If you want to feel like a New Yorker in NYC, then you don’t have to spend hundreds of dollars, you just need to know the City’s hidden gems. We suggest visiting a local jewel, created and cherished by the community – Socrates Sculpture Park in Queens, a picturesque outdoor museum overlooking Roosevelt Island and Manhattan. In 1986, the space could be called "a diamond in the rough" because, 30 years ago, a coalition of artists led by an American sculptor, Mark di Suvero, transformed a Long Island City abandoned landfill and illegal dumpsite into an open studio and exhibition space for artists and a neighborhood Park.

The four-acre site is the largest NYC outdoors space showing sculpture with exhibitions, arts education program, artist residency, film screenings, yoga, farmers’ market, and the admission is free!

Socrates is a peaceful and quiet place to unwind, relax, and meditate. Bring your own lawn chairs or blankets to feel even cozier, moreover, while you are there you can catch multiple activities – yoga, art therapy, film screenings, opera, dance… This year celebrates the Socrates’ 30th anniversary and you have a few weeks to participate in special events. We talked to John Hatfield, Socrates Sculpture Park Executive Director about the anniversary and the park’s history.

SCARECROW by Lithuanian artist Zilvinas Kempinas
SCARECROW by Lithuanian artist Zilvinas Kempinas

Socrates offers various activities every week, regardless of the anniversary, but what celebratory projects would you emphasize?

Several of the artist projects within the park’s 30th Anniversary Exhibition, LANDMARK, are additive - meaning, they are meant to elevate everyday functions of Socrates, whether stewardship and maintenance or installation and labor. Meg Webster’s Concave Room for Bees, for example, comprises 400 cubic yards of soil that, once deinstalled, will be spread across the landscape and provide nutrient rich topsoil to this landfill site. Projects by Cary Leibowitz and Brendan Fernandes each transformed functional tools used by the park — a Bobcat and caution tape, respectively - into works of art.

Apart from Mark di Suvero who recreated this space to be a sculpture park?

Isamu Noguchi was involved in some of the original planning, Astoria Houses residents were employed to help, all of the original artists of first exhibition cleaned up the site, NYC Mayor Koch endorsed the idea with Claire Shulman, Queens Borough President and several local businesses donated time and materials. The effort was truly communal and numerous people were instrumental in creating the park.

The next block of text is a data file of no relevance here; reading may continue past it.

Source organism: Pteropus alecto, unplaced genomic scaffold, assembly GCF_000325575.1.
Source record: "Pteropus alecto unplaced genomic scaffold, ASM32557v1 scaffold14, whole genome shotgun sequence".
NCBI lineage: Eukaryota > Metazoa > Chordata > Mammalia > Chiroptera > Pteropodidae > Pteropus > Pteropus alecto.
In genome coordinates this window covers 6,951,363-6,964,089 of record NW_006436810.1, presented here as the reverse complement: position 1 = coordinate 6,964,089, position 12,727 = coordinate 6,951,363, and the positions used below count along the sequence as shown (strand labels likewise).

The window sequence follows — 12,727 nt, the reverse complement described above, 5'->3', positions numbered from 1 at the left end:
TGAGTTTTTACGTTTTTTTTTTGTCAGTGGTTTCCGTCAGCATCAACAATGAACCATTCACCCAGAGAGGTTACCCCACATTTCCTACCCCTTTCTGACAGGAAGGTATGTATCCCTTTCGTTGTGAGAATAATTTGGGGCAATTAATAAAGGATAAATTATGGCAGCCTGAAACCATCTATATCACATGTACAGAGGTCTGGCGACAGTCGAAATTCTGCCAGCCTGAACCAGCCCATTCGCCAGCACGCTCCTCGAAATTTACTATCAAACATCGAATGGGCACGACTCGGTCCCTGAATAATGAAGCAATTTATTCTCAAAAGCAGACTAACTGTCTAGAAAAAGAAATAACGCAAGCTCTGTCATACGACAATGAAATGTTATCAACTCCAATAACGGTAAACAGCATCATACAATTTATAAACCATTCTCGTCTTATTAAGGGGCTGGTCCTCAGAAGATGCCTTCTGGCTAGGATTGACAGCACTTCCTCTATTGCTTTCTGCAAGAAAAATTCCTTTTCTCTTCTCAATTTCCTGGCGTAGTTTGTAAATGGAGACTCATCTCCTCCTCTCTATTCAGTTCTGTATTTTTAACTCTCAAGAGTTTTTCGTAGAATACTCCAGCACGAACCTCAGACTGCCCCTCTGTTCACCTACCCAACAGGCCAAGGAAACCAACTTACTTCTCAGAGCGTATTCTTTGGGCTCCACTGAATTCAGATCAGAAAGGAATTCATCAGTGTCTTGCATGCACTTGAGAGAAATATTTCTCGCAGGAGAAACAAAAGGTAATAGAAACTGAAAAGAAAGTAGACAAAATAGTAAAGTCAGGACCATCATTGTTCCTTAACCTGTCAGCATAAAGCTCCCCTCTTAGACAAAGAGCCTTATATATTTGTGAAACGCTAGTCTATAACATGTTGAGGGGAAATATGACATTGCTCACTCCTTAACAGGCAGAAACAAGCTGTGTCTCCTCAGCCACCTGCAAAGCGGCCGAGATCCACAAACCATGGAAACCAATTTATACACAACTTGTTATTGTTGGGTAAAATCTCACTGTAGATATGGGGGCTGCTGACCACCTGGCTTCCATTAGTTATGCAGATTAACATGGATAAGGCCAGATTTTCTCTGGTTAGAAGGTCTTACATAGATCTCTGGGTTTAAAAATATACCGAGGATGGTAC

There were several landscape architects who were asked to envision a master plan for the park in the early years including; City College of New York – Urban Landscape Architecture Program students were the first and developed 10 schemes. Nancy Owens, landscape architect, did an early study in 1988 with historical analysis, site context, and vegetation inventory.

Brendan Fernandes  Marked Space, 2016  Caution tape  Dimensions variable
Abigail DeVille  Half Moon, 2016  Reclaimed lumber, plastics tarps, accumulated debris  Dimensions variable

The artist residency program is an amazing opportunity for young artists to make a statement, can anyone participate and can artists count on financial support?

The annual Emerging Artist Fellowship program and exhibition is a cornerstone of Socrates Sculpture Park’s visual arts programming, widely acclaimed for the ambition, breadth, and innovation of selected contemporary works. A singular opportunity for rising artists to experiment with ambitious, large-scale public art, EAF provides young artists with an open studio, monetary support, and institutional guidance.

How do you choose the works? What is Socrates’ curatorial concept?

Socrates Sculpture Park curates and makes the selection of the artists. Primarily the focus is artists and projects, which would benefit from the unique circumstances of what the organization can provide and offers – the ability to fabricate, the community engagement and the natural landscape within a highly urban context. The park also engages and collaborates with outside curators, other arts organizations and partnerships.[/paragraph]
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What would be your favorite season to be in the park?

The height of the summer months is extraordinary with everything in full bloom and a bee hive of activity. The opposite, dead of winter with a quiet blanket of snow is equally dramatic especially seeing the art works framed by white.

Maybe you have special suggestions for visitors?

A few years ago we started the LIC ART BUS, which is a free summer shuttle bus service that runs on weekends through September 11. The initiative aims to promote and connect Long Island City’s cultural institutions, including The Noguchi Museum, MoMA PS1, and Sculpture Center.

The Park creates a unique sense of community, allowing you to feel like a local. Different groups come together for different reasons – every morning before 9 AM you can meet groups of dogs walking their owners, many of whom became friends here in the park. Yogis, Tai Chi, and Capoeira fans meet on weekend mornings. Kayaking and Canoeing groups gather depending on the weather. And of course annual events, like Halloween and the Fourth of July are impressive and fun for the whole family in this peaceful space. During the sunset and a few hours before the Park closes, this hidden gem becomes even more homely, a rather isolated place makes you believe you are in the countryside but you are actually just a few stops away from the booming and busy NYC.